Keeping up? It’s increasingly difficult for the Joneses
Dan Jones made it unscathed through his reconnaissance missions over Vietnam.
He wasn’t as lucky after returning to the states. An unstable employee at Raytheon, where they both worked, shot Jones in the back.
“They thought I was dead,” said Jones, 29 at the time.
He survived that experience, too. But he is having trouble surviving this economy.
Jones is a sharp, well-spoken guy with a strong resume and an even stronger desire to work, but his job drought is now entering its seventh year and his prospects are dimming.
Next month, he turns 66.
Dan’s wife, Suzanne, told me about him. She saw my column about a 60-year-old Boeing employee who got laid off, like hundreds of his colleagues, and finds himself on the brink of losing his home and his hopes for a comfortable retirement.
“There’s so many of us in similar circumstances out here,” wrote Suzanne, saying that Dan had been laid off in 2008 and has been looking for work ever since.
He goes to job fairs. He joins networking groups. He relentlessly fishes for jobs on the Internet.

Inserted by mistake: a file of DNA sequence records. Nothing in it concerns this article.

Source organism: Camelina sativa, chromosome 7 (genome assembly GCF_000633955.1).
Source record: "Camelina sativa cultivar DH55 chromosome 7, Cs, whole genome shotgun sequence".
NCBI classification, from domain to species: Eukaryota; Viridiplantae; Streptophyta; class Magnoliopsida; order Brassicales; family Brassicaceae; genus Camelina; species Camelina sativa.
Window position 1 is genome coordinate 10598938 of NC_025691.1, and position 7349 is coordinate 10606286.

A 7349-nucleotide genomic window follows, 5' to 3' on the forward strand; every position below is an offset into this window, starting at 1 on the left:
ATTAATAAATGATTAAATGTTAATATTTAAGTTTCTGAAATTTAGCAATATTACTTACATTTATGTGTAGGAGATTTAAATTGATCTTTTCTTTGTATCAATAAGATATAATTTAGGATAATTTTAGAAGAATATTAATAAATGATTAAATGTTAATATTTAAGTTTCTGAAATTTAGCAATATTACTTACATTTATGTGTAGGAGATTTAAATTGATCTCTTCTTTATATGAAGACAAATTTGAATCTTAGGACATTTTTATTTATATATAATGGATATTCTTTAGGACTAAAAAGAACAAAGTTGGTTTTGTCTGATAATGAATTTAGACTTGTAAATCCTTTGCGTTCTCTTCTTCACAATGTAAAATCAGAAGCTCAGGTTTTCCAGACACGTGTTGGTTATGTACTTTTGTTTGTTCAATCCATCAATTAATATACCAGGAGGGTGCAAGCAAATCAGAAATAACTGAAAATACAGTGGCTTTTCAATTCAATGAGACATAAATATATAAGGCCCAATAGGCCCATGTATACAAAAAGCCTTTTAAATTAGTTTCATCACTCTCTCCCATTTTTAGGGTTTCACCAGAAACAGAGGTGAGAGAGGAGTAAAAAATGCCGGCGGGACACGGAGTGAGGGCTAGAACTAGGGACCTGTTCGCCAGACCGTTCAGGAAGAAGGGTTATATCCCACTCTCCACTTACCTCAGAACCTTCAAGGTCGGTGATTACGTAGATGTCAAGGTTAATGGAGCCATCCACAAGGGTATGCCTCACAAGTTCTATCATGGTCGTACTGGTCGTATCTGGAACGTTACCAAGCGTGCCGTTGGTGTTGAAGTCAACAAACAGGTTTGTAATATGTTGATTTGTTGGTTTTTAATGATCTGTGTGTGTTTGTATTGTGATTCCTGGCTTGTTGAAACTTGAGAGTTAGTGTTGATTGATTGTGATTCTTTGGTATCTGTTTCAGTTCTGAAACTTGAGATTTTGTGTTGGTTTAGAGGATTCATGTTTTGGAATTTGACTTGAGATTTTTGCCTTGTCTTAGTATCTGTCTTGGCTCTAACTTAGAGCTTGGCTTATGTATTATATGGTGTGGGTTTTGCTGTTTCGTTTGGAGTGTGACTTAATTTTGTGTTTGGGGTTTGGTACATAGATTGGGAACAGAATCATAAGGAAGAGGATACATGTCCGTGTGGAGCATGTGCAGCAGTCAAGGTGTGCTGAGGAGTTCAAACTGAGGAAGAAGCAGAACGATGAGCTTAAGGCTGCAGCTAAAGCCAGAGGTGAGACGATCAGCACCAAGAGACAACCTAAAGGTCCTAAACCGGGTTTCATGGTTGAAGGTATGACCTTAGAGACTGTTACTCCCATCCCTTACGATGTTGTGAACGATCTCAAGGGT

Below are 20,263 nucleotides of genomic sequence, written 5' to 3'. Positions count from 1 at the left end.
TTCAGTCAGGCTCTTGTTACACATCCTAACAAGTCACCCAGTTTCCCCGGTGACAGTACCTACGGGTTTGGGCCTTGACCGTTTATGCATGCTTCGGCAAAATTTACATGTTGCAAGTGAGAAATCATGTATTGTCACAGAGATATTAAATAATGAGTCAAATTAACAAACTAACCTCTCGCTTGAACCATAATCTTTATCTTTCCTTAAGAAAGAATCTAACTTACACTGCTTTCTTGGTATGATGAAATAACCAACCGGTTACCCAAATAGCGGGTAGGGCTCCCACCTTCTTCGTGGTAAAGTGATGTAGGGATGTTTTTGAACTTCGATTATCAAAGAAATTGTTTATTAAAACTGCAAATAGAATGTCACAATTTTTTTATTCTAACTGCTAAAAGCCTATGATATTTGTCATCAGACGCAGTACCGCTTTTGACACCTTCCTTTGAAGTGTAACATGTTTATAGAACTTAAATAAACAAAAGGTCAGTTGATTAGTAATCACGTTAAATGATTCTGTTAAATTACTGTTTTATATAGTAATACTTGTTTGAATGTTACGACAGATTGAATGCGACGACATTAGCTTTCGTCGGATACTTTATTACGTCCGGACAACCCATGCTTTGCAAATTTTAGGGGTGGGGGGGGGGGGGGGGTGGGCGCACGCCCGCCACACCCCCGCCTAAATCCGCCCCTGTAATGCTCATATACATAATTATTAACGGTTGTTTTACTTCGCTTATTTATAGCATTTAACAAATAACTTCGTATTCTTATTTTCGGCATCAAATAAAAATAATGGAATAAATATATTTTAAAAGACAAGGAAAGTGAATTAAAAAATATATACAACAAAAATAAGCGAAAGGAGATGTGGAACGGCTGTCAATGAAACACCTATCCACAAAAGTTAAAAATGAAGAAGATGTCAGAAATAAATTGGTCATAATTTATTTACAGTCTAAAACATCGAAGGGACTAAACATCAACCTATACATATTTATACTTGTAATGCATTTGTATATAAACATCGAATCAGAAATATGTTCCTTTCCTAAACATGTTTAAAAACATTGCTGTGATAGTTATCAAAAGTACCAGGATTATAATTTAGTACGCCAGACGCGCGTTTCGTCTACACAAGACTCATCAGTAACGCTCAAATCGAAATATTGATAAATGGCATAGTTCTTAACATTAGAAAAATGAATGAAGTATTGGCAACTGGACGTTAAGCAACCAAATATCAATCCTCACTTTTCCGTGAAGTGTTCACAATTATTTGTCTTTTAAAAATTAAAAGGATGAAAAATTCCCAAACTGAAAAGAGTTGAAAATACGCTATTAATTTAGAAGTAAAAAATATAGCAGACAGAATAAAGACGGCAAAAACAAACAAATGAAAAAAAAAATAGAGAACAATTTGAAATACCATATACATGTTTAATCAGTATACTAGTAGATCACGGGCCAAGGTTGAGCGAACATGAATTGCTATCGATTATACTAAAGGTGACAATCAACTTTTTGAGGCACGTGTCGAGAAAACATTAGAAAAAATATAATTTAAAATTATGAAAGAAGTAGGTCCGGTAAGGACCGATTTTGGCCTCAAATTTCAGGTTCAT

And he can’t catch a break.
“We’re circling the financial drain,” said Suzanne, who works three days a week in a medical/clerical job and would take a better deal if she could find one. But at 57, age is not working in her favor, either.
In their long, unbroken fall from the middle class, the Joneses have lost just about everything. They had to sell their house in Huntington Beach at a low point in the market. Then they cashed in savings bonds and sold wristwatches and cameras.
“I sold my wedding ring, my engagement ring and my anniversary ring,” said Suzanne.
“We’d be living in the car,” Dan Jones said, but for the generosity of Suzanne’s sister, a registered nurse who took them into her Huntington Beach home two years ago. But Dan and Suzanne would like to move on just as much as Suzanne’s sister would like to get her privacy back, they told me when I went to visit last week.
Some people live beyond their means and dig a giant hole for themselves. What’s so scary about the Joneses’ cautionary tale is that they lived fairly responsibly and still went from well-situated to flat broke.